Cross touts experience, track record in bid for another Baxter council term

Touting 24 years of experience governing the city, Mark Cross is running for another term on the Baxter City Council.

Mark Cross

Mark Cross is a stalwart in Baxter city government if there’s ever been one.

Boasting 24 years of experience on the Baxter City Council — going back to 1994, with a two-year gap in which he served on city commissions anyway — Cross is easily the longest-tenured member of the governing body and one that’s had a driver’s seat perspective on Baxter affairs longer than most city staffers.

An architect for the Department of Military Affairs, self-described fiscal conservative, and lawmaker with decades of experience in times of growth or regression, economic prosperity or economic famine, Cross cast his hat in the ring for another term as the city looks to face one of its most challenging stretches in modern history.

“I enjoy it. I enjoy being involved in development that's going on, as well as the whole idea of shaping your city — especially when we were tackling issues like the landscape ordinance and the architectural ordinance,” Cross said. “All those things fit very nicely into what I do, and I felt that with my expertise in … different issues. It’s rewarding to see projects get built and designed. That's just what's exciting about it.”

“The other thing that I think is important is service to the community. If you have something to give, and you’ve got the time, and you've got the desire, you should do what you can to make things better,” Cross added. “I'm a firm believer that you can't complain about something if you don't want to be part of the solution.”


Currently, two seats are up for election on the Baxter City Council, but Cross is the only candidate who filed for a seat during the filing period this year. His name will be the only one on the ballot come Nov. 3. Two other candidates, John Ward and Lon Schmidt, have launched write-in campaigns for one of the two seats up for election. Of these three, the two names that garner the most votes will be seated on the council.

A Baxter resident since 1990, Cross, 60, has played a part as a liaison for the city, as well as served on city commissions for the parks board, utilities, industrial park, long-range planning and economic development. In a private capacity, he has ties to the Lions Club, Eagles Ski Patrol, local Freemasons chapter, Boy Scouts, as well as experience as a soccer coach and YMCA volunteer. He and his wife Nancy have three adult children and three grandchildren.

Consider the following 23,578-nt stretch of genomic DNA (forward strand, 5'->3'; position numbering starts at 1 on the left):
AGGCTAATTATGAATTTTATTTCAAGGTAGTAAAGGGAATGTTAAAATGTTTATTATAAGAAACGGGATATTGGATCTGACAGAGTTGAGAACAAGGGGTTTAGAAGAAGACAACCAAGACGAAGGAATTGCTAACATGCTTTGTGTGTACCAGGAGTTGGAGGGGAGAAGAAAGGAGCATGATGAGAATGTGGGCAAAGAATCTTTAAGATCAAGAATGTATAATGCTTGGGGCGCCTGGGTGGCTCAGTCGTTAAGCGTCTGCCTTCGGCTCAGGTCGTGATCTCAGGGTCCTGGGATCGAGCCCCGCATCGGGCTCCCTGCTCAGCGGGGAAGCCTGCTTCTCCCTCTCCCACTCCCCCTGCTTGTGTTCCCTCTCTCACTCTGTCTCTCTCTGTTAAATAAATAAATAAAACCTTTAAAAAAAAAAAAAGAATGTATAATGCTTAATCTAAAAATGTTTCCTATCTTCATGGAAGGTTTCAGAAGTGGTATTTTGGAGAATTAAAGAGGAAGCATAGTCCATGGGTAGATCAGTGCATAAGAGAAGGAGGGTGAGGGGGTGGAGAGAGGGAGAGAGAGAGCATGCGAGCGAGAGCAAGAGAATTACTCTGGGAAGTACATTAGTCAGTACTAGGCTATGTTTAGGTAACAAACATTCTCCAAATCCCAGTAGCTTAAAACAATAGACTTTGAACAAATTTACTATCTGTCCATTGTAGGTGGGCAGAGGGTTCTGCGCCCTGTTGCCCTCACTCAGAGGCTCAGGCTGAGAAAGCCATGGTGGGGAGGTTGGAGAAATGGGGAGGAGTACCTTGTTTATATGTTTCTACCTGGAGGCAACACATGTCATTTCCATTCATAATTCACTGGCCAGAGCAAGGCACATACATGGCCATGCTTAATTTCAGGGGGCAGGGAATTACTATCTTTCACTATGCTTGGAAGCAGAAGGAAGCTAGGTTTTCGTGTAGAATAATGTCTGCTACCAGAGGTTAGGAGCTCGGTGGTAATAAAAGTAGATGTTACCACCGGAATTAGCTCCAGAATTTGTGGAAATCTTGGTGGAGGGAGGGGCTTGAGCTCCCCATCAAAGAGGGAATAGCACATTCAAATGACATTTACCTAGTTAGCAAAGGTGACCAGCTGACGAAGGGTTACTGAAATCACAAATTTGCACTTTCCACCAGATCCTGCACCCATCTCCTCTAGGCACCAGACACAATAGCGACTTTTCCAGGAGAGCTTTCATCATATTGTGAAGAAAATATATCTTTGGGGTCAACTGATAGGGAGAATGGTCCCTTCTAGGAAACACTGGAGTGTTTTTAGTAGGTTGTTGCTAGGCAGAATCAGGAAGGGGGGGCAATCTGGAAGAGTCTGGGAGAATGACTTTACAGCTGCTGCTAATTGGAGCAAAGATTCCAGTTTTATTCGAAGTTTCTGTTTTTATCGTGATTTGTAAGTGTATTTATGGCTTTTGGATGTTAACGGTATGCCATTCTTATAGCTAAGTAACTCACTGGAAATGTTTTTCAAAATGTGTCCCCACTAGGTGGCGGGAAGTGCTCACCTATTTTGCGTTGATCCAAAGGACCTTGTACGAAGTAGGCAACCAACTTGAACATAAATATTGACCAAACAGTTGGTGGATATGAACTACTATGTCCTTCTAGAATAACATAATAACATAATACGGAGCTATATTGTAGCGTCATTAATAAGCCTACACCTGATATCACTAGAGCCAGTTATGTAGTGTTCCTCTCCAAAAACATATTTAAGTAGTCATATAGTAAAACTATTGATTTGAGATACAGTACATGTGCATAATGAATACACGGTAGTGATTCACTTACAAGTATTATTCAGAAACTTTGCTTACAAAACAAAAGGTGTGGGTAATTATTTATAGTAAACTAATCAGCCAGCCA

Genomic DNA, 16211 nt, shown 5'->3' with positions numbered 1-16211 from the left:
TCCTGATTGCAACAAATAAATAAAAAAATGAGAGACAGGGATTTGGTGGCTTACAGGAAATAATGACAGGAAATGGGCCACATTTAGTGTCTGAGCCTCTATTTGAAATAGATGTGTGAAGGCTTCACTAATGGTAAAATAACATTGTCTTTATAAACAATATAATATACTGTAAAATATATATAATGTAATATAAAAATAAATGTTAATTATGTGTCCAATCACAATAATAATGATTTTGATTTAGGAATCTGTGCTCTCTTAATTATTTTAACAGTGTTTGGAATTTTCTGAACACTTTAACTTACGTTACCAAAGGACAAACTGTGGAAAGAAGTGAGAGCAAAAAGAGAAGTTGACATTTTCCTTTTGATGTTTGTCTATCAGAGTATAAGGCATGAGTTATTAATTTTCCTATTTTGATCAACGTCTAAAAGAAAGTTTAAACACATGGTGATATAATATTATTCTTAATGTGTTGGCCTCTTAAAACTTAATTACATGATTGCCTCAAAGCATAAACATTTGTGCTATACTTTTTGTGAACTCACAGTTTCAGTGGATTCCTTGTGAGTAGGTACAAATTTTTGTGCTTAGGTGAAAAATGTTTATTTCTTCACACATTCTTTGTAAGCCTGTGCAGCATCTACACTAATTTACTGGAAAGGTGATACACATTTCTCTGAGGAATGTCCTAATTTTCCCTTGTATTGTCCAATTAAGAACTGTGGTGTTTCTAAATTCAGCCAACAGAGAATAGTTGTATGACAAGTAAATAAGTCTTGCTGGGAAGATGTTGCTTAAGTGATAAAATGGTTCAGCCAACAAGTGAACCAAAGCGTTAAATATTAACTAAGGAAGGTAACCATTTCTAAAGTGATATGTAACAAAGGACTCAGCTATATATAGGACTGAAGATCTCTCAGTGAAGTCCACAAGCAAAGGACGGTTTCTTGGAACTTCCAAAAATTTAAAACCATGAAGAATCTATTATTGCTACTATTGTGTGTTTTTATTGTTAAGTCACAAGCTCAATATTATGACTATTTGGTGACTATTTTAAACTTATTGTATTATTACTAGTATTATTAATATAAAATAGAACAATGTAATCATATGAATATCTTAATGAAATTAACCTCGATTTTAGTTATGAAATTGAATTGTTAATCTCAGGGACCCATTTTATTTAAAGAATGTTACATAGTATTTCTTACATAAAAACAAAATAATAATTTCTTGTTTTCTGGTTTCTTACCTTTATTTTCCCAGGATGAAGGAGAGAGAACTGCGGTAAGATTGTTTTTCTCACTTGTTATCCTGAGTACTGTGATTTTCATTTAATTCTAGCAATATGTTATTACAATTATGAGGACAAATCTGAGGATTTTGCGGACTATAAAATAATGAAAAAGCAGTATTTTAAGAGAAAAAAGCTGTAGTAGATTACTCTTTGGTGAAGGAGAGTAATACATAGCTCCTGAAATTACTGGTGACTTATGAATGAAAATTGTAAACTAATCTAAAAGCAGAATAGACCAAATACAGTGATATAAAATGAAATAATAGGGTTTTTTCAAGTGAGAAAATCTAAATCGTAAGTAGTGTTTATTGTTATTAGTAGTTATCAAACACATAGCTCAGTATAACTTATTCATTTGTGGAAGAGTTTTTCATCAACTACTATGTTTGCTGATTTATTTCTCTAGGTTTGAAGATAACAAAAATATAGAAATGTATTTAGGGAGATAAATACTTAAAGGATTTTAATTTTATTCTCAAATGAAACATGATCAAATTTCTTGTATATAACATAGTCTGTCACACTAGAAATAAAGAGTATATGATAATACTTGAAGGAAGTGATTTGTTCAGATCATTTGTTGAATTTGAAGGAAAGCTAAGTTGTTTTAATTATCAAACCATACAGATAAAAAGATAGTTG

In recent years, the Baxter City Council has largely been effective in its mission, Cross said, with substantial growth in terms of population, economic capital, public amenities and other features of the community. He pointed to the city’s proactive and successful push to expand its outreach as one highlight.

With COVID-19 and related economic upheaval a looming challenge for municipalities across the country as they plan their budgets, Cross said the council will have to strike a difficult balance between funding the city’s mandated services and curbing unnecessary taxation. With sources of funding — everything from grants and government aid, down to the local tax base — likely to shrink in the coming months, there will be difficult considerations.

“Every year, the cost of doing business goes up and it's a huge challenge to keep providing cost-effective services with a cost of living increase,” Cross said. “You still have to run the city and you still have to maintain all the infrastructure that has been built. And you have to do it in as cost-effective manner as possible, because you can't waste the people's dime.”

Still, as considerable as these challenges are, Cross said he’ll be leaning on a wealth of experience from decades of solving problems like the city is facing now. The city council has effectively governed, he said, and it will continue to do so.

“All of a sudden, I’m the senior member of the Baxter City Council. I've been here longer than most employees have been here,” Cross said. “But, that’s what gives me an advantage. It gives me a historical perspective that a lot of people don't have — what has happened here before, what have we done, what has worked in the past, what hasn't worked in the past, and when we changed our approach to make it better.”


GABRIEL LAGARDE may be reached at or 218-855-5859. Follow at .
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